Remember. I know we often forget many things. I am particularly absent minded, but if it is conversation with God, that takes precedence over nearly everything especially when he is talking and we are listening. Funny thing about prayer - it is rather ineffective by instagram, email or letter unless we remain in his presence when he receives our prayer and he has our attention when he chooses to speak to us. God is funny that way, not inclined to reply to a petition if the petitioner is absent. Unfortunately, we can readily count on the forces of this world to take advantage of our holy days, make us forget, make them into holidays, more opportunities for 'having a good time' and, of course, buying and selling. We have been well trained as consumers. We watch fifty or so commercials every hour on television and fill up storage lockers with stuff we soon forget we have. Busy bees. Drones working for the queen bee of coveting and forgetful of the ninth and tenth commandments, "Thou shall not covet."

Busyness induces forgetfulness. We can literally lose our minds not only our good intentions pursuing every "gimme" enticement. The evil one counts on this. He is too clever to get us to sin outright. He plans our downfall by filling our minds with vanities and trivialities convincing us that they are important or he convinces us to spend all our good will and effort with more than we can carry leaving us nothing in reserve to remember the last things, death, judgement, heaven and hell.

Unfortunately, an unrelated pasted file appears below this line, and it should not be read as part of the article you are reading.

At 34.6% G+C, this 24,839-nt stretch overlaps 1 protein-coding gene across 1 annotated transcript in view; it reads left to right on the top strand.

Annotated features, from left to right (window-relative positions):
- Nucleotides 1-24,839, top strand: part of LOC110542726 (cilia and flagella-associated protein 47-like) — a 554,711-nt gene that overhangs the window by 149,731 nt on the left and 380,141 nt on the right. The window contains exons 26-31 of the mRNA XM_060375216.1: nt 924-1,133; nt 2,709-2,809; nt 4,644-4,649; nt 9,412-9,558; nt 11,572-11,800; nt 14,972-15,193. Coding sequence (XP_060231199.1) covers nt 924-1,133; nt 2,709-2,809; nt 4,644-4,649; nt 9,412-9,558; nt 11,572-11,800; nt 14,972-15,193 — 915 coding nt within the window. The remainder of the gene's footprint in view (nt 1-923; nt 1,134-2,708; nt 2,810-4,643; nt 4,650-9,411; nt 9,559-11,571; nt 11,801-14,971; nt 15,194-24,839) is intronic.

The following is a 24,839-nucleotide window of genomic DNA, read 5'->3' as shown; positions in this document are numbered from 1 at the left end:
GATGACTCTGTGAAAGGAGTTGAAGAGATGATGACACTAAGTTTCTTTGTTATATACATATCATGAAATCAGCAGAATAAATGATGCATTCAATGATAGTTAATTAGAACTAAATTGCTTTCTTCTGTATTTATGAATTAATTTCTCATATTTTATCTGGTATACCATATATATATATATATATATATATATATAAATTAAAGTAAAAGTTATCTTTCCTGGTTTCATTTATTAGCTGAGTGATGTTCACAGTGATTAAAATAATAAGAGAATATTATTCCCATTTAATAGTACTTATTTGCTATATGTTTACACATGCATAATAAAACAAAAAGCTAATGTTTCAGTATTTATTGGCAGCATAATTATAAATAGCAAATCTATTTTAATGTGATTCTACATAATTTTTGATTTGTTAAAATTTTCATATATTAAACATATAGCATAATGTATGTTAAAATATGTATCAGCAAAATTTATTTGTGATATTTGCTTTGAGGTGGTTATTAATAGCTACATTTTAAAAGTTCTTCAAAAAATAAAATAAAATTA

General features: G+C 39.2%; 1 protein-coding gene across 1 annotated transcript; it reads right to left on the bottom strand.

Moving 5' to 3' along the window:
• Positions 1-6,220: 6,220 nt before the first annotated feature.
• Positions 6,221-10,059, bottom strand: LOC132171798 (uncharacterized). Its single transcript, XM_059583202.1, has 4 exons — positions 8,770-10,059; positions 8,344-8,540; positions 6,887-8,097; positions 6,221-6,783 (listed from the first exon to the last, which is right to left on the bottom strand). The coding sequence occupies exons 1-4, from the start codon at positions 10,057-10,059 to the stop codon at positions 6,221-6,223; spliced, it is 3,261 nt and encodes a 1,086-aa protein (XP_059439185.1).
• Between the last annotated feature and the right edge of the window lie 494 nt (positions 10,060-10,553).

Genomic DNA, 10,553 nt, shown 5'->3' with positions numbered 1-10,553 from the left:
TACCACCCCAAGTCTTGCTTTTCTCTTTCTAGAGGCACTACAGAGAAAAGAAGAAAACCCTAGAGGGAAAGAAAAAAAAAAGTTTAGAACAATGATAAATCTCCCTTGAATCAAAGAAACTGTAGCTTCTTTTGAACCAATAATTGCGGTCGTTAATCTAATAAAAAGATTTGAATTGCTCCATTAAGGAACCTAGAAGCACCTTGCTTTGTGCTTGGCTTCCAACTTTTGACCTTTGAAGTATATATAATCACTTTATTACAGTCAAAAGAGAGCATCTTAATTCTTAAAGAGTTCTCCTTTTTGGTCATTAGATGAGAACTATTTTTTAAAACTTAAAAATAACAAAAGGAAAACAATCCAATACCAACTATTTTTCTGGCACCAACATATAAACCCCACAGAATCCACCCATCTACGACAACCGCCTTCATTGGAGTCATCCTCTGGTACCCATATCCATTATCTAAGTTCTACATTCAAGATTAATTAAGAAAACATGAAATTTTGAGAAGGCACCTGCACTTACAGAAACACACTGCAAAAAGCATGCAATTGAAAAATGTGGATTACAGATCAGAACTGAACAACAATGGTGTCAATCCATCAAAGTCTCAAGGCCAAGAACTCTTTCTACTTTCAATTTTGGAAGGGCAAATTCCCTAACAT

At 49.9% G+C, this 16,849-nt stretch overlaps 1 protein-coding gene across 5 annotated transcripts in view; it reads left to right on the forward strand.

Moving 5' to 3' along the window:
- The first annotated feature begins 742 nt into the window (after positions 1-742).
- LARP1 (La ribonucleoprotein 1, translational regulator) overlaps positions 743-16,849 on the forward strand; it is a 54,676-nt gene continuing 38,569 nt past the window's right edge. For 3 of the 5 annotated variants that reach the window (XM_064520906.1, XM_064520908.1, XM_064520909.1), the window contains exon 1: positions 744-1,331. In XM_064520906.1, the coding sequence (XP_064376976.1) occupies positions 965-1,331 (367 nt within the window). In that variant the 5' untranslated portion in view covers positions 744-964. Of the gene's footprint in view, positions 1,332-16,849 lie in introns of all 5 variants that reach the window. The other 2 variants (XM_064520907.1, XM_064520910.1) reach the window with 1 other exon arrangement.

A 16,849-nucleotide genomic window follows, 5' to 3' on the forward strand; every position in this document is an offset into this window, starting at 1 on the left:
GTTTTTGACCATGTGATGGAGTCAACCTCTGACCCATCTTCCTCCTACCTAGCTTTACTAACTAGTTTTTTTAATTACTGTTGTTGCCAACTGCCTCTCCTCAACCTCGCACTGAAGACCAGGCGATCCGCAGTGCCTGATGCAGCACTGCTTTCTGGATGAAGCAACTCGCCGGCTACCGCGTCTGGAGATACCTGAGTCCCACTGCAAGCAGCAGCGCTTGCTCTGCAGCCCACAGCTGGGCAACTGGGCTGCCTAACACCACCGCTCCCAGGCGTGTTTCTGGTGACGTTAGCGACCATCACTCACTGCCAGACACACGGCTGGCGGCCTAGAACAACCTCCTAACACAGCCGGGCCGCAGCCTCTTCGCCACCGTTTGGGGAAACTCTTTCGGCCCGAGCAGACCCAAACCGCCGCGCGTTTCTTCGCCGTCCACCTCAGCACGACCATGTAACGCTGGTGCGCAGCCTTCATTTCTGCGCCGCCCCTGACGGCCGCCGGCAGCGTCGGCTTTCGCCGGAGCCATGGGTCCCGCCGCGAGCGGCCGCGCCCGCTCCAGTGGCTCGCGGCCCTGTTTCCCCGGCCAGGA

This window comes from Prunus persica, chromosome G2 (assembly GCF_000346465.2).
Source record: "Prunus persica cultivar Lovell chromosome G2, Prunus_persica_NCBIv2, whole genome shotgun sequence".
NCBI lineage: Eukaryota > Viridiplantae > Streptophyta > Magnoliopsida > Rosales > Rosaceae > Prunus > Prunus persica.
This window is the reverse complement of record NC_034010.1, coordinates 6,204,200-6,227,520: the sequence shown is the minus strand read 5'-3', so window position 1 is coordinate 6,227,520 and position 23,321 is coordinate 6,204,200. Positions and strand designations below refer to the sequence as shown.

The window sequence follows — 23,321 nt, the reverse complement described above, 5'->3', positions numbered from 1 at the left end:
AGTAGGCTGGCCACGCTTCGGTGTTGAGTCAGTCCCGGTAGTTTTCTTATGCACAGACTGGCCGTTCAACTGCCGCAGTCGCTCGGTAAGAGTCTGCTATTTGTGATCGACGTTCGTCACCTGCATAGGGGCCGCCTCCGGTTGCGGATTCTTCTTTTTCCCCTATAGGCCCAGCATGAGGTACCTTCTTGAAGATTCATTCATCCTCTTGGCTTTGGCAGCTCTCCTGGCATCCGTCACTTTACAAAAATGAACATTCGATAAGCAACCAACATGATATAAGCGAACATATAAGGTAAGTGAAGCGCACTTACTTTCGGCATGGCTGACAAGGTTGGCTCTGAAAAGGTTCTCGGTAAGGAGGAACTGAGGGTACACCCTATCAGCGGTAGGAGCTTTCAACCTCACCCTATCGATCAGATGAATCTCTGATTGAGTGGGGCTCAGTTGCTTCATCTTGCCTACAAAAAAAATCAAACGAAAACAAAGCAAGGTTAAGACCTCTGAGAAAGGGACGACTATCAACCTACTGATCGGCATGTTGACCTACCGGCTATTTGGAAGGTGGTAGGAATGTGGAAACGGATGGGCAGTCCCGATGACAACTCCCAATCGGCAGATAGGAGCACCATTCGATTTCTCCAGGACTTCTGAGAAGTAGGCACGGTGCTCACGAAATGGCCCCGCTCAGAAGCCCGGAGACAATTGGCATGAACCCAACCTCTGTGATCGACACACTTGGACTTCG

I was recently "reminded" of the importance of "remembering" hearing the song, "Try to remember", from the longest running Broadway show and musical anywhere, The Fantasticks, which opened in 1960 . I had actually seen the play three times over the course of thirty years and may see it one more time. The musical drama captured countless audiences since with its opening song, "Try to remember." The drama involves the typical conflict, boy meets girl, boy loses girl and boy regains girl. What sets it apart from other contemporary plays about love is the truth it depicts that we can not regain what we have lost unless we remember the hurt. Yes, unless we remember the hurt. The play takes place between September and December, a lifetime for two young people in love. The drama revolves around the question, Can the two lovers surmount the "hurt" in their love which is summed up in the last stanza of the song?

Deep in December it's nice to remember
without the hurt the heart is hollow.
Deep in December it's nice to remember
the fire of September that made us mellow.
Deep in December our hearts should remember and follow.

On a much higher higher plane we follow Jesus Christ, the author of life and love who bears with us our hurts and crosses. Hurt in this world is undeniable and would be unbearable without love. Who can not love a God who enters our world of pain to lead us to his world of love? Only he could and would destroy the enemy of life, hurt and death. "Our hearts should remember and follow" and follow. In all the noise of the world surrounding the approaching advent season can we clear out all the busyness and trivialities of this world approaching the drama of our salvation? Try . . . try to remember.